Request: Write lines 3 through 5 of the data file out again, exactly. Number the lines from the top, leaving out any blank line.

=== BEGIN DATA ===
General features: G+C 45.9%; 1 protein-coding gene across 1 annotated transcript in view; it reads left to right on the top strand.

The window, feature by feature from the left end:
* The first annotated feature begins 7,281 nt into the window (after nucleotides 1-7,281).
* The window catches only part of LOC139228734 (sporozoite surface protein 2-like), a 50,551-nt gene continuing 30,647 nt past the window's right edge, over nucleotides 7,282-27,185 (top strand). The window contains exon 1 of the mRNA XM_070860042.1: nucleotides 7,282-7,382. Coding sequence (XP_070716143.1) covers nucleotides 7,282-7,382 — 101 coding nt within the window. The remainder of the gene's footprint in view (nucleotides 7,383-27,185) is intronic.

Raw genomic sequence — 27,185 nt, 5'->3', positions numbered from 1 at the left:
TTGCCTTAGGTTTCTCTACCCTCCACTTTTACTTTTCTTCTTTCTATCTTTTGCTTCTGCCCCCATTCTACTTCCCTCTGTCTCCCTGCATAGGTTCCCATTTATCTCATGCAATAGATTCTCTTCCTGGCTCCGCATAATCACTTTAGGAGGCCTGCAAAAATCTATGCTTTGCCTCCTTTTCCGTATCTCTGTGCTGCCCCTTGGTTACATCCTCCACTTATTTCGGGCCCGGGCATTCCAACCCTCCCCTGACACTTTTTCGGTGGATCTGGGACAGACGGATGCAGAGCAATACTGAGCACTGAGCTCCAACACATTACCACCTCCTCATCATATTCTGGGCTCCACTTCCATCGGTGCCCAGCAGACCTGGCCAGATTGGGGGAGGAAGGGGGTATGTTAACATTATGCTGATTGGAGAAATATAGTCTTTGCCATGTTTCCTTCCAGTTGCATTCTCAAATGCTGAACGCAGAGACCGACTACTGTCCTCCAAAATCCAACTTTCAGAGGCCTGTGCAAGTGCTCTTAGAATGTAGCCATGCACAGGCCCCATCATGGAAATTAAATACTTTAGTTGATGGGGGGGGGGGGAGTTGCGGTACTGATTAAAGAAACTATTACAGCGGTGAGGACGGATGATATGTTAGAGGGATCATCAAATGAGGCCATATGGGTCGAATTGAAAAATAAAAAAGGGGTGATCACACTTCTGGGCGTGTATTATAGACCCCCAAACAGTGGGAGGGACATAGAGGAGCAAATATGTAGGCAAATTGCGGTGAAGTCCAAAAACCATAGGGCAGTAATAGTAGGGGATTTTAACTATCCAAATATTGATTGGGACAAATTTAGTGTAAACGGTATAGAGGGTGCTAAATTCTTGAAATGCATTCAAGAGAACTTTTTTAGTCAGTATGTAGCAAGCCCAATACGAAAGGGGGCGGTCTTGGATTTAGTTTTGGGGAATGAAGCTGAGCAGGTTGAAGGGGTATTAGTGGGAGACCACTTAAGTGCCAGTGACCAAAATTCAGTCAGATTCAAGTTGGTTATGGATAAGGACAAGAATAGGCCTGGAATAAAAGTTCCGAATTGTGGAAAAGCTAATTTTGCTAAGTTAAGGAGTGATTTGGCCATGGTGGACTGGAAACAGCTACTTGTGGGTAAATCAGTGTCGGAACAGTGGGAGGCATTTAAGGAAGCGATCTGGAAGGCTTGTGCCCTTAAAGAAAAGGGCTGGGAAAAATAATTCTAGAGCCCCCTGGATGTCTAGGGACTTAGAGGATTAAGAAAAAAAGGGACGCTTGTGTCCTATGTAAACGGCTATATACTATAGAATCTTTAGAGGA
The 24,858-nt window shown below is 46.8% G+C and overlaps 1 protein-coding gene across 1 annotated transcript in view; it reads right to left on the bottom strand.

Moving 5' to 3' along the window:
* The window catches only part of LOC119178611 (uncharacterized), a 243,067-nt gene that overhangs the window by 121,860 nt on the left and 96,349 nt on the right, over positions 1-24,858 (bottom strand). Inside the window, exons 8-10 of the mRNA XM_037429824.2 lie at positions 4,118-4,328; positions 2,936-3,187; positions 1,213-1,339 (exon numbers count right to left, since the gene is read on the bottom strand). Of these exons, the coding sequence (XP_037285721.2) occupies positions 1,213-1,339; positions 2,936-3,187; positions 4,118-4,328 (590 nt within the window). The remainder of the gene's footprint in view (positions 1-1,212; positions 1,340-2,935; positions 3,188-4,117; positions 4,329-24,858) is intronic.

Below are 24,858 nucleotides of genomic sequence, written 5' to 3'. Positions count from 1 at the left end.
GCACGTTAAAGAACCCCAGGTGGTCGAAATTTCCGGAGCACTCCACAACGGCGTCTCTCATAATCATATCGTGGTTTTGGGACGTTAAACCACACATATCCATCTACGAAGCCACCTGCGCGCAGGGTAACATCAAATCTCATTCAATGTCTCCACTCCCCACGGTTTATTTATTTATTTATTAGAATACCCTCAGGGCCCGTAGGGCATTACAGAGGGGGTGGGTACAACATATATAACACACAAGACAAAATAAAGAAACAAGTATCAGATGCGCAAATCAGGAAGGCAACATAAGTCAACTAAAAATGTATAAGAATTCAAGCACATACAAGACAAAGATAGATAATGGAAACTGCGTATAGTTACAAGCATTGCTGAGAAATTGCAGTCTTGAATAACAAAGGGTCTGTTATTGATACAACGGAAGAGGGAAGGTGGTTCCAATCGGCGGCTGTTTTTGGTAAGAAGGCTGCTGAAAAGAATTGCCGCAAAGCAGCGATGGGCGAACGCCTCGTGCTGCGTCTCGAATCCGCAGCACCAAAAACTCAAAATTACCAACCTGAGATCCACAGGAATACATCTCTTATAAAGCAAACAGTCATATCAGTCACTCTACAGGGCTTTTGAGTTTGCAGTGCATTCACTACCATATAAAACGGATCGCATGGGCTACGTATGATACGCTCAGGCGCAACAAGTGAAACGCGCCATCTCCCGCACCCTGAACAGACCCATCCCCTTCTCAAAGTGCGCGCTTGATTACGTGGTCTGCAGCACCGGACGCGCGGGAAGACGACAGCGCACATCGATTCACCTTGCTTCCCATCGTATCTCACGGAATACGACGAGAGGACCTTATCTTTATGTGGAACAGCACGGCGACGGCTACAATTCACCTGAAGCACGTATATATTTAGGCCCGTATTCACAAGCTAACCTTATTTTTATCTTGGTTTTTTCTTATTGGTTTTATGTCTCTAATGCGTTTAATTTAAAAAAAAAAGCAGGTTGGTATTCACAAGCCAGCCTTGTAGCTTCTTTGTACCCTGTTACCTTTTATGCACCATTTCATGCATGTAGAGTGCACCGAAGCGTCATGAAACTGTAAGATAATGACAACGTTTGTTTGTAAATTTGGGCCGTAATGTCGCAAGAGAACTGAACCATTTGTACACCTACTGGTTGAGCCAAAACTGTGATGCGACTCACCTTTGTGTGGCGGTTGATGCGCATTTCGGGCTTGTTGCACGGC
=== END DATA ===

* The first annotated feature begins 7,281 nt into the window (after nucleotides 1-7,281).
* The window catches only part of LOC139228734 (sporozoite surface protein 2-like), a 50,551-nt gene continuing 30,647 nt past the window's right edge, over nucleotides 7,282-27,185 (top strand). The window contains exon 1 of the mRNA XM_070860042.1: nucleotides 7,282-7,382. Coding sequence (XP_070716143.1) covers nucleotides 7,282-7,382 — 101 coding nt within the window. The remainder of the gene's footprint in view (nucleotides 7,383-27,185) is intronic.

Raw genomic sequence — 27,185 nt, 5'->3', positions numbered from 1 at the left: